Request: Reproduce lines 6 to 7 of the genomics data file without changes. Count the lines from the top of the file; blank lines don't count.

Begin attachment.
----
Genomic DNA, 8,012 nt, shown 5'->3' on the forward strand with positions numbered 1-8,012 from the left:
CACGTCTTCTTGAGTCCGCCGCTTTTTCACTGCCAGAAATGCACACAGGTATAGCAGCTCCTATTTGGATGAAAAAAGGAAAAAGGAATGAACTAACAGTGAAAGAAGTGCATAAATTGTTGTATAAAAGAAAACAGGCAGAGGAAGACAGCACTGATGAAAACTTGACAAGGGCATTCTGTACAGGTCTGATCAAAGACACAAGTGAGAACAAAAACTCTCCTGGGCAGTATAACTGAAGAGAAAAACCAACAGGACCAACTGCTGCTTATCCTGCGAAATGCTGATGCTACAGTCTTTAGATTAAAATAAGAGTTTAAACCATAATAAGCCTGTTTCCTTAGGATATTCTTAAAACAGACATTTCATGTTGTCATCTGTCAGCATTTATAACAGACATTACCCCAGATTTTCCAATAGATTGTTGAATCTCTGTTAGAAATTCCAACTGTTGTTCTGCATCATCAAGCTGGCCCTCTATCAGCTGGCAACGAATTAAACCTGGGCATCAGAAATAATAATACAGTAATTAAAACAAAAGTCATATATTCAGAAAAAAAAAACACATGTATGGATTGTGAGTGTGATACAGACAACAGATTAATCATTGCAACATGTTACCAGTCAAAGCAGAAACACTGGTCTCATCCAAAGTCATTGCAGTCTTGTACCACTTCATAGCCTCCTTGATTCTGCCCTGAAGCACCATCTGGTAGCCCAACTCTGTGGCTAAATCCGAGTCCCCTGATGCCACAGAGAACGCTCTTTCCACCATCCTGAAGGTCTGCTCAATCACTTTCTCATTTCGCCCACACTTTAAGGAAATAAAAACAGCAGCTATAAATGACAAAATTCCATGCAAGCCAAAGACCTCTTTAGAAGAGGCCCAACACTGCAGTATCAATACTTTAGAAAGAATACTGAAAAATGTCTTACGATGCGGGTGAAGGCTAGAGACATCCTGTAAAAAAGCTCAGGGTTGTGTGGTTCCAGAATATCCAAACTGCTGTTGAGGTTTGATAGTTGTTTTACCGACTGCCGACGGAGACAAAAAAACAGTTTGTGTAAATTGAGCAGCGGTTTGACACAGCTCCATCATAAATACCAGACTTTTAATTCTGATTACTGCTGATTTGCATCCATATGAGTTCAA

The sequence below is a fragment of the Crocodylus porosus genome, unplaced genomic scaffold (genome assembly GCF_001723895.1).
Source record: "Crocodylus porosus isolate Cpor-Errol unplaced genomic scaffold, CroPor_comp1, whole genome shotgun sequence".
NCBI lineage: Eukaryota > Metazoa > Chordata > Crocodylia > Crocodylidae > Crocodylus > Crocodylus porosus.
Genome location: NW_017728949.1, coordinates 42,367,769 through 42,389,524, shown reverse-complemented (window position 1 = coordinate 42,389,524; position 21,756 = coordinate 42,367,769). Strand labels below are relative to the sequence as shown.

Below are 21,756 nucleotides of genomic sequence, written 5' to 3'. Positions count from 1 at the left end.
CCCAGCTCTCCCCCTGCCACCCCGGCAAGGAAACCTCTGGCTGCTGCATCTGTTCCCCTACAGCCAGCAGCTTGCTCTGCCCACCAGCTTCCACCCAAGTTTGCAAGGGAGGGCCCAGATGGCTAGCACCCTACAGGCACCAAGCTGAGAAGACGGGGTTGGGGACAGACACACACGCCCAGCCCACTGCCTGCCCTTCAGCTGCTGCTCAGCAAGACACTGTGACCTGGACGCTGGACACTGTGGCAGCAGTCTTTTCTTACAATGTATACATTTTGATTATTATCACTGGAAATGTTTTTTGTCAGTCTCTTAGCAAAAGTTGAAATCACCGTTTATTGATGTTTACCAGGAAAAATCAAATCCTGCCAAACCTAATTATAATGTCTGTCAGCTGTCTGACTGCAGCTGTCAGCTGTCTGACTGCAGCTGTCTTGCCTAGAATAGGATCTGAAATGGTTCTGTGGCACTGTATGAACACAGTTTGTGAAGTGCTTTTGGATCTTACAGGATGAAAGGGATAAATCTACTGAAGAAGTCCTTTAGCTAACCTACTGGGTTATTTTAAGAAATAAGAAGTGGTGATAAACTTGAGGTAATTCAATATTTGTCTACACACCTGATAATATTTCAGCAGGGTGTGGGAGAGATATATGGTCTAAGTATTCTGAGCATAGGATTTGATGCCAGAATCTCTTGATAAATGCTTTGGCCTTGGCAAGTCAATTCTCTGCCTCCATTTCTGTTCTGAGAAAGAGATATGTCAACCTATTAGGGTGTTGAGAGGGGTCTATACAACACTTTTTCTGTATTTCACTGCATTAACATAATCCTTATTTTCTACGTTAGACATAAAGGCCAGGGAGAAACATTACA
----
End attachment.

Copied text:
Genome location: NW_017728949.1, coordinates 42,367,769 through 42,389,524, shown reverse-complemented (window position 1 = coordinate 42,389,524; position 21,756 = coordinate 42,367,769). Strand labels below are relative to the sequence as shown.

Below are 21,756 nucleotides of genomic sequence, written 5' to 3'. Positions count from 1 at the left end.